Democrat Senate Candidates Want to Stop Filibuster Rep. Val Demings, D-Fla., speaks as members of Congress share their recollections on the first anniversary of the attack on the U.S. Capitol on Jan. 6, 2022 in the Cannon House Office Building in Washington, D.C. (Photo by Mandel Ngan-Pool/Getty Images)
By Peter Malbin | Tuesday, 25 January 2022 01:13 PM
Democrats are furious at their own senators Kyrsten Sinema and Joe Manchin's opposition to changing the filibuster rule, which recently helped derail a final vote on voting rights legislation.
Party activists predict such a position will be unworkable soon for any Democrat, whether liberal or centrist, The Hill reported.
"I really do think Sinema [D-Ariz.] and Manchin [D-W.Va.] are the last two members of the Senate Democratic Caucus that will ever support keeping the filibuster in its current form,” said Brian Fallon, a former senior aide to Senate Majority Leader Charles Schumer, D-N.Y.
"It's hard to imagine anybody getting elected in the future that won’t arrive on a platform of getting rid of the filibuster."
In the Pennsylvania Senate Democrat primary, both leading candidates, Lt. Gov. John Fetterman and centrist Rep. Conor Lamb, want to eliminate the filibuster, The Hill reported.
In the Wisconsin Senate Democrat primary, Lt. Gov. Mandela Barnes, Outagamie County Executive Tom Nelson and Milwaukee Bucks executive Alex Lasry also have supported ending the filibuster.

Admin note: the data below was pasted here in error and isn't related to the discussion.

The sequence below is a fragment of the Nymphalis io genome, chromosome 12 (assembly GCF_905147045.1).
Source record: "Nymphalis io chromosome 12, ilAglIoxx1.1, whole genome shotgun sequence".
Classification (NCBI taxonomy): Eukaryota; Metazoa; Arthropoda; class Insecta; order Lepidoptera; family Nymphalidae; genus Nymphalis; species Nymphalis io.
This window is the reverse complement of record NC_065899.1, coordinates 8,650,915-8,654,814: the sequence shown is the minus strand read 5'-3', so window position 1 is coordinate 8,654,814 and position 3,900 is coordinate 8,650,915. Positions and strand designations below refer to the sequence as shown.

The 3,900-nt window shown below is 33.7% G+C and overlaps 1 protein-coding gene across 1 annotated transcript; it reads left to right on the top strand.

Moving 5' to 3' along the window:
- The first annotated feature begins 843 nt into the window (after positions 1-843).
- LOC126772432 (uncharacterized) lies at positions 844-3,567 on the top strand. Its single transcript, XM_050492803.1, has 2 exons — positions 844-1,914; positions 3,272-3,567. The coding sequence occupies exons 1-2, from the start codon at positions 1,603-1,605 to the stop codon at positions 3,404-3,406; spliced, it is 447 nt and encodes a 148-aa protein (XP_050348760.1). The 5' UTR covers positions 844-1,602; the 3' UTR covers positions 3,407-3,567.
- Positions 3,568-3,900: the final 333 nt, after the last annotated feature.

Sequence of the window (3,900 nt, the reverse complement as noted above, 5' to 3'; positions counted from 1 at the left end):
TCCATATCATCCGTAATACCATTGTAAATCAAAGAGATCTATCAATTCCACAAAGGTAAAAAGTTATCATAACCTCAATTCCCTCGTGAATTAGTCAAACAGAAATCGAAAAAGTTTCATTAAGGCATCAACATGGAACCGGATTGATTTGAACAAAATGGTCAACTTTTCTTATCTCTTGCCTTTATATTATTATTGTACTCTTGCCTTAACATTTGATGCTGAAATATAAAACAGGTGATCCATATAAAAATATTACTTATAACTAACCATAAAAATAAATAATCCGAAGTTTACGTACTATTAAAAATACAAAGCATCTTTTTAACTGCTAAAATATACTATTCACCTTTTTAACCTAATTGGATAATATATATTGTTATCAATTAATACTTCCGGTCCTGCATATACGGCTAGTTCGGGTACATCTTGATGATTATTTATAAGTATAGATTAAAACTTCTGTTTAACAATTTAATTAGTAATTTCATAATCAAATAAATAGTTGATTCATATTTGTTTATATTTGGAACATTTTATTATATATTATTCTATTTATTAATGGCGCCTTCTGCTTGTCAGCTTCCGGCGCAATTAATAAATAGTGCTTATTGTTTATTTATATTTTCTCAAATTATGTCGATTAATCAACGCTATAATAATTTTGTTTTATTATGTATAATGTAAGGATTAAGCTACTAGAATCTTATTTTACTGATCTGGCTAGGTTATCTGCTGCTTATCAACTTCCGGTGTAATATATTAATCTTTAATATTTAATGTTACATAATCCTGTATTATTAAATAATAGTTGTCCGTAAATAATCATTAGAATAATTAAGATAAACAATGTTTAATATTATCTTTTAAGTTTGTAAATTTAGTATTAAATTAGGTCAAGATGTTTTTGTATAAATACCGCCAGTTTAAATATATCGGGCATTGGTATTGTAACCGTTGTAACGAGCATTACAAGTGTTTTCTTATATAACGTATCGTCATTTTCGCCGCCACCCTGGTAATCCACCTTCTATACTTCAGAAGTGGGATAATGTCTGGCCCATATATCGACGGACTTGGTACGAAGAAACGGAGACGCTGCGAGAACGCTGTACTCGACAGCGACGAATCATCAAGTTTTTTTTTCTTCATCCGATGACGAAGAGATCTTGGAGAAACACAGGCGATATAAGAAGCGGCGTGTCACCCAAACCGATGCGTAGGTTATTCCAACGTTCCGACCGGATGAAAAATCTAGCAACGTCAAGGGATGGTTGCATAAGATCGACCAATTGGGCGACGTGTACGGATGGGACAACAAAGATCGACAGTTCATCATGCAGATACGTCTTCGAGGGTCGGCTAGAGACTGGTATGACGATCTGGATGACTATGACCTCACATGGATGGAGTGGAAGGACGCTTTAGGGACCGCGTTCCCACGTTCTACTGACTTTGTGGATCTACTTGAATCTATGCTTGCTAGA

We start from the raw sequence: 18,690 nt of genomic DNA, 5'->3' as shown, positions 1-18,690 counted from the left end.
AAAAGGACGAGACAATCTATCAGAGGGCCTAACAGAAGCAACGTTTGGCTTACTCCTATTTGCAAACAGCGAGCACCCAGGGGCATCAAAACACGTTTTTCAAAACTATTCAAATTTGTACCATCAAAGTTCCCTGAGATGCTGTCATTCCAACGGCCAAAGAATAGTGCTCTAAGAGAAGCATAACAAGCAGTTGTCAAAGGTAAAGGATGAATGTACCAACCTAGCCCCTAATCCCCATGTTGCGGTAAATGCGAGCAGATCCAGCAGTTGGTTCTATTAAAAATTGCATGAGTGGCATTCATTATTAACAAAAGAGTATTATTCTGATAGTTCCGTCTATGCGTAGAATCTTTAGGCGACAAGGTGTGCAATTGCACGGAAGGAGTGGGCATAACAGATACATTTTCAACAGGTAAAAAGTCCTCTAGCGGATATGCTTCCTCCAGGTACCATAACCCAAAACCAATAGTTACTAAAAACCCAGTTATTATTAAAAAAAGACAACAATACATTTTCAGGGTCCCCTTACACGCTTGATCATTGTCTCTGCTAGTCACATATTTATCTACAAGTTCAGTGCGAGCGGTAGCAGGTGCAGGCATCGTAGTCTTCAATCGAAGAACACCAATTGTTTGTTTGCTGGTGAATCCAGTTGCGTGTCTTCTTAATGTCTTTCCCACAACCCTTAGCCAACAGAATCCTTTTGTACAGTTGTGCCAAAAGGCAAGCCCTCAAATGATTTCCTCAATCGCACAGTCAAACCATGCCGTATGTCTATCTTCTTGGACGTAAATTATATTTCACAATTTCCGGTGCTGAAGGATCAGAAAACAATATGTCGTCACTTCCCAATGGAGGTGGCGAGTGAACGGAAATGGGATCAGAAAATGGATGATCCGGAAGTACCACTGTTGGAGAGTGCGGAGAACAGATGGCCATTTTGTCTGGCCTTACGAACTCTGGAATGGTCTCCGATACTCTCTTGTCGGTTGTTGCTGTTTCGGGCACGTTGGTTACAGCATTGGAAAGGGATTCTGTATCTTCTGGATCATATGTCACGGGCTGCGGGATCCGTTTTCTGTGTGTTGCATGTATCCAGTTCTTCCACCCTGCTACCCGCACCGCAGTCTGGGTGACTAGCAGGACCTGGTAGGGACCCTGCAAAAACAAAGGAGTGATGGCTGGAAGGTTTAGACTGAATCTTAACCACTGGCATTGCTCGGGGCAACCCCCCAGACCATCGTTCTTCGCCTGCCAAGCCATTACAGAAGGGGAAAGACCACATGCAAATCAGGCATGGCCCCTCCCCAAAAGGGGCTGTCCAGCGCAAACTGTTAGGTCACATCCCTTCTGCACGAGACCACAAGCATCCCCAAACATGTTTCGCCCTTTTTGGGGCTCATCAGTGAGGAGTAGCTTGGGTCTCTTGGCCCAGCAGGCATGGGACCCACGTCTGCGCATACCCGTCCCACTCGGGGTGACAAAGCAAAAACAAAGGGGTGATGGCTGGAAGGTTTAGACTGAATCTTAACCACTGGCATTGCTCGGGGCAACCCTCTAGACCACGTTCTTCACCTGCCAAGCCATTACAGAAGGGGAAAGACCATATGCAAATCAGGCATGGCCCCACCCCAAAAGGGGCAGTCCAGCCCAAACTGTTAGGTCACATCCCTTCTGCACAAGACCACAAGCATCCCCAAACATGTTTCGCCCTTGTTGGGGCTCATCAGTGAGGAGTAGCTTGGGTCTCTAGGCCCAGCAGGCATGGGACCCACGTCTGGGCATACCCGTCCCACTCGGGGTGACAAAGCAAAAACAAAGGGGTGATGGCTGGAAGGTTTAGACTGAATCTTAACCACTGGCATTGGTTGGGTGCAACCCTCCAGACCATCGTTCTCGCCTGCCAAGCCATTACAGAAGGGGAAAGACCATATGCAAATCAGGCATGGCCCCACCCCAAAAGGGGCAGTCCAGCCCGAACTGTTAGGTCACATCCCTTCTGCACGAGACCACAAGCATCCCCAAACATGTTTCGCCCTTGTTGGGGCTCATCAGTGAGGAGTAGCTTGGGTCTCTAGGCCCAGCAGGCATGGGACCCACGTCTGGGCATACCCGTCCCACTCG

"You’re seeing that phenomenon take hold with candidates in primaries. Mandela Barnes is for getting rid of the filibuster, John Fetterman is getting rid of the filibuster. Even [Democratic Rep.] Val Demings, who is trying to run a more moderate [Senate] campaign in Florida," Fallon noted.
Ray Zaccaro, a former senior adviser to Sen. Jeff Merkley, D-Ore., said filibuster reform will be a major issue in the 2022 midterm elections.
"It's nearly unthinkable now to imagine the subject of Senate reform not being a very serious and broadly discussed component of any 2022 Senate race, certainly for the primaries," he said.
With the filibuster rule in place, a minority group of Senate members can take advantage of the rule that 60 votes are needed to stop debate on a bill. Debate can last indefinitely and must conclude before the bill can be voted on and passed. Therefore, an opposing minority of at least 41 members can prevent the passage of a bill, even if a supporting majority of at least 51 members could later pass it.
Former President Barack Obama called the filibuster a "Jim Crow relic" while speaking at the funeral of Rep. John Lewis, D-Ga. President Joe Biden said he agreed with Obama that the filibuster "was a relic of the Jim Crow era."
If Democrats can add two seats to their Senate majority in November by picking up the open seat held by retiring Sen. Pat Toomey, R-Pa., and vulnerable incumbent Sen. Ron Johnson, R-Wis., they can overcome the opposition of Sinema and Manchin to rules reform.
"I would be surprised if there’s anyone in any of these [competitive] states … that would support maintaining the filibuster,” said Democrat Pennsylvania Lt. Gov. John Fetterman, according to Politico. “Getting rid of the filibuster is as close to a litmus test for our party as I can describe."
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